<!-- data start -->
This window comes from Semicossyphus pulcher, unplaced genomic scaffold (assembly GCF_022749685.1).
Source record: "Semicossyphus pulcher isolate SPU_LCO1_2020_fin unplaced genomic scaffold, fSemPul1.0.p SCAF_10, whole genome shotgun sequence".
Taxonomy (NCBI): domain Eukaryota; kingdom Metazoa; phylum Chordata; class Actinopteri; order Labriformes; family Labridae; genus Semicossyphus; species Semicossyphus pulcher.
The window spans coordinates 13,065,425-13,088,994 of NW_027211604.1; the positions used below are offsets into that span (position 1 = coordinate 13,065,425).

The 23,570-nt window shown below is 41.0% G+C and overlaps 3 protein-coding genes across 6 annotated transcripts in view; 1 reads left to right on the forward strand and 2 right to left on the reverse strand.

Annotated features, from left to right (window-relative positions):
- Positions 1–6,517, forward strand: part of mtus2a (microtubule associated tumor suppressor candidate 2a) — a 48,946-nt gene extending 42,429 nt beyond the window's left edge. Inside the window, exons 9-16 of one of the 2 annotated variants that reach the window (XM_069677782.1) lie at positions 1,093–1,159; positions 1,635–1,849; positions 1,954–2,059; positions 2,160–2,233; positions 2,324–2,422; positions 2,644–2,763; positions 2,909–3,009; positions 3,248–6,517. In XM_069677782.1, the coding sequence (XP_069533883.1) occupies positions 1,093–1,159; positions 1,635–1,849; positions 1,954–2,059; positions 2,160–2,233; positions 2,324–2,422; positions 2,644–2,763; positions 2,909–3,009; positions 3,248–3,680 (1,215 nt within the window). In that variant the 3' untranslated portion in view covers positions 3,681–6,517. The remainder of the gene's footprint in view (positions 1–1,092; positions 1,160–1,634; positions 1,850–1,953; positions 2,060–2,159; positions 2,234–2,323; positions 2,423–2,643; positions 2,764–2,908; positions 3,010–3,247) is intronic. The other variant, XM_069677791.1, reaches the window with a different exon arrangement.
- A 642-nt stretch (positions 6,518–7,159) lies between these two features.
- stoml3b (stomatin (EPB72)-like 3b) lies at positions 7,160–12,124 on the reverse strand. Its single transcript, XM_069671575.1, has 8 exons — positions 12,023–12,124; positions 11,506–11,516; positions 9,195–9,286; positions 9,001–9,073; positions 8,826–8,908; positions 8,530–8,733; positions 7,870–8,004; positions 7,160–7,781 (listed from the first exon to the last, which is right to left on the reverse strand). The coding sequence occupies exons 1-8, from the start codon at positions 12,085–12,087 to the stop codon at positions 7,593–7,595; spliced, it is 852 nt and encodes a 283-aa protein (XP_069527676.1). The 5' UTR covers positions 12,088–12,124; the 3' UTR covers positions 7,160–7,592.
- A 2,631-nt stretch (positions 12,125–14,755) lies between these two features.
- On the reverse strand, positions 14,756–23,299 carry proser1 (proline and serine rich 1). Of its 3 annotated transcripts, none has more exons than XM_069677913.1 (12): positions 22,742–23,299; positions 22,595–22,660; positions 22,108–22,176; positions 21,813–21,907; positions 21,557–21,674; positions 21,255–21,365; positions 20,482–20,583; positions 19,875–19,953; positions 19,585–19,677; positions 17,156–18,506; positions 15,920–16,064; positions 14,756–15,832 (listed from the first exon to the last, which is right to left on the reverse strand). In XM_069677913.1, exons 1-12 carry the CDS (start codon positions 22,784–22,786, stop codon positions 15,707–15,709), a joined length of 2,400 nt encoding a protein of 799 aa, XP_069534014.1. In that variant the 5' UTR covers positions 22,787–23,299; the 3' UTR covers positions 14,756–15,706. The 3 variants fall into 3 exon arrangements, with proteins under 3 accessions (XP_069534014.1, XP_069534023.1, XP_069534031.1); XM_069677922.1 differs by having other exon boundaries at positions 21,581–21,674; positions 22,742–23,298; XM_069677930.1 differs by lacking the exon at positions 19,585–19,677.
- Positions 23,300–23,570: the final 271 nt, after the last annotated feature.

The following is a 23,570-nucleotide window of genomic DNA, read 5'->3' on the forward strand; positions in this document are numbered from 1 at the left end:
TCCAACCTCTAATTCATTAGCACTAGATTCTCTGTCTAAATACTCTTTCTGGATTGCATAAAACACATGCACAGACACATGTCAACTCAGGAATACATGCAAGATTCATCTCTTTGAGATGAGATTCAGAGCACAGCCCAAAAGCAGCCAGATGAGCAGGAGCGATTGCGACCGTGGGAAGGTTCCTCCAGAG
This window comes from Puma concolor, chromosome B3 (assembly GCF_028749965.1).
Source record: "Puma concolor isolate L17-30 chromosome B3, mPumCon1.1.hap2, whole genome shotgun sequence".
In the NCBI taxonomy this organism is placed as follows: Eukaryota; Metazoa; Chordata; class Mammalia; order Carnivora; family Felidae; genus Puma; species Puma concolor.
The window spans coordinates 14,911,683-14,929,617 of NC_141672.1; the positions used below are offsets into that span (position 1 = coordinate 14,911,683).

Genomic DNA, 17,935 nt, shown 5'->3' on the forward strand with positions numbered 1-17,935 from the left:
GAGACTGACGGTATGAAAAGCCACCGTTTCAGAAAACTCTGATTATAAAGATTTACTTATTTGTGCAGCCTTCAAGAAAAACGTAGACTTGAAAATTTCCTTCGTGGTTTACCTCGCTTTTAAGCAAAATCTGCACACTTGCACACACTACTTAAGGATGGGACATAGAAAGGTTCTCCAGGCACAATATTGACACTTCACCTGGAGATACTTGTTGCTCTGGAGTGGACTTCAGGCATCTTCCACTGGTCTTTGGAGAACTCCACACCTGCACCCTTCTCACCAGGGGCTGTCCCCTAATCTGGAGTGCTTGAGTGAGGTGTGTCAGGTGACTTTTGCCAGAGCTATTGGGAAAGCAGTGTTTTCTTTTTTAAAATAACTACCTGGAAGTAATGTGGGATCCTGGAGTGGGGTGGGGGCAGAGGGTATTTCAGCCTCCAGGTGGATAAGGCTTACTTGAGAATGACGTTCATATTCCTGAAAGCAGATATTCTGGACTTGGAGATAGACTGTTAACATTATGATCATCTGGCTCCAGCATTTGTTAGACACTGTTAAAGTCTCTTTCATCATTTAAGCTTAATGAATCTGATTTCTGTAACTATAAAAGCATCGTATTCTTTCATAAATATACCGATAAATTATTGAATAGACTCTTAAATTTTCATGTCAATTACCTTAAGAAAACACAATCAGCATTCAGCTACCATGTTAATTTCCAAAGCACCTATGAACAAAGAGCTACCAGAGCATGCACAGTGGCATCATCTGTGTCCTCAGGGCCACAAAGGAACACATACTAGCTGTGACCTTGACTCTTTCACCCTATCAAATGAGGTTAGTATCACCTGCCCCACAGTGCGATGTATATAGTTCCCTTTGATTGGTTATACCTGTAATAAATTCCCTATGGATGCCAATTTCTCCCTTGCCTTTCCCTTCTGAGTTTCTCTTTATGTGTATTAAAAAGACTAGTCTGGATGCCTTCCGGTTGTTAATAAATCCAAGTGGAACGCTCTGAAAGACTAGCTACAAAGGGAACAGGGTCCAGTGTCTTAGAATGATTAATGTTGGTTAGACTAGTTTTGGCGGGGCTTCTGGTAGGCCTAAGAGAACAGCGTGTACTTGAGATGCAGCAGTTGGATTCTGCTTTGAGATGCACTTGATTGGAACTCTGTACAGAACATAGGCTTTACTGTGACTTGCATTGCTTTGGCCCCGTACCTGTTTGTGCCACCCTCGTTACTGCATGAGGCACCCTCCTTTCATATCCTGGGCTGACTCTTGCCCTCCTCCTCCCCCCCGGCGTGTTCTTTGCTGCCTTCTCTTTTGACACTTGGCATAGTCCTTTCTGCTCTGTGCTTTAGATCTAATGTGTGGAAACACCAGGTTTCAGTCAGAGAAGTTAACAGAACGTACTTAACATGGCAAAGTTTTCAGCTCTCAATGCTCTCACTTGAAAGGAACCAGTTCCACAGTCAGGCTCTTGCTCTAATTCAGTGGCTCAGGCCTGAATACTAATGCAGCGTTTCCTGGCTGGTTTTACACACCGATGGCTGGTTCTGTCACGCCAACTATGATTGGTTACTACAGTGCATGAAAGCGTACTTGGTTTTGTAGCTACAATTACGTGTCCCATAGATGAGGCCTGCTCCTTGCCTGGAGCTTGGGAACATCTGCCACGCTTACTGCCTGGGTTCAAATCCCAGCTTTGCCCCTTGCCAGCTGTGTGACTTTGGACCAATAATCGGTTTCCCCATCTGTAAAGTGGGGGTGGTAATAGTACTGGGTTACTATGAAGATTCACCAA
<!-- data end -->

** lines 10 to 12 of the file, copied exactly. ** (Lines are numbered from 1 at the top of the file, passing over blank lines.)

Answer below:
- A 2,631-nt stretch (positions 12,125–14,755) lies between these two features.
- On the reverse strand, positions 14,756–23,299 carry proser1 (proline and serine rich 1). Of its 3 annotated transcripts, none has more exons than XM_069677913.1 (12): positions 22,742–23,299; positions 22,595–22,660; positions 22,108–22,176; positions 21,813–21,907; positions 21,557–21,674; positions 21,255–21,365; positions 20,482–20,583; positions 19,875–19,953; positions 19,585–19,677; positions 17,156–18,506; positions 15,920–16,064; positions 14,756–15,832 (listed from the first exon to the last, which is right to left on the reverse strand). In XM_069677913.1, exons 1-12 carry the CDS (start codon positions 22,784–22,786, stop codon positions 15,707–15,709), a joined length of 2,400 nt encoding a protein of 799 aa, XP_069534014.1. In that variant the 5' UTR covers positions 22,787–23,299; the 3' UTR covers positions 14,756–15,706. The 3 variants fall into 3 exon arrangements, with proteins under 3 accessions (XP_069534014.1, XP_069534023.1, XP_069534031.1); XM_069677922.1 differs by having other exon boundaries at positions 21,581–21,674; positions 22,742–23,298; XM_069677930.1 differs by lacking the exon at positions 19,585–19,677.
- Positions 23,300–23,570: the final 271 nt, after the last annotated feature.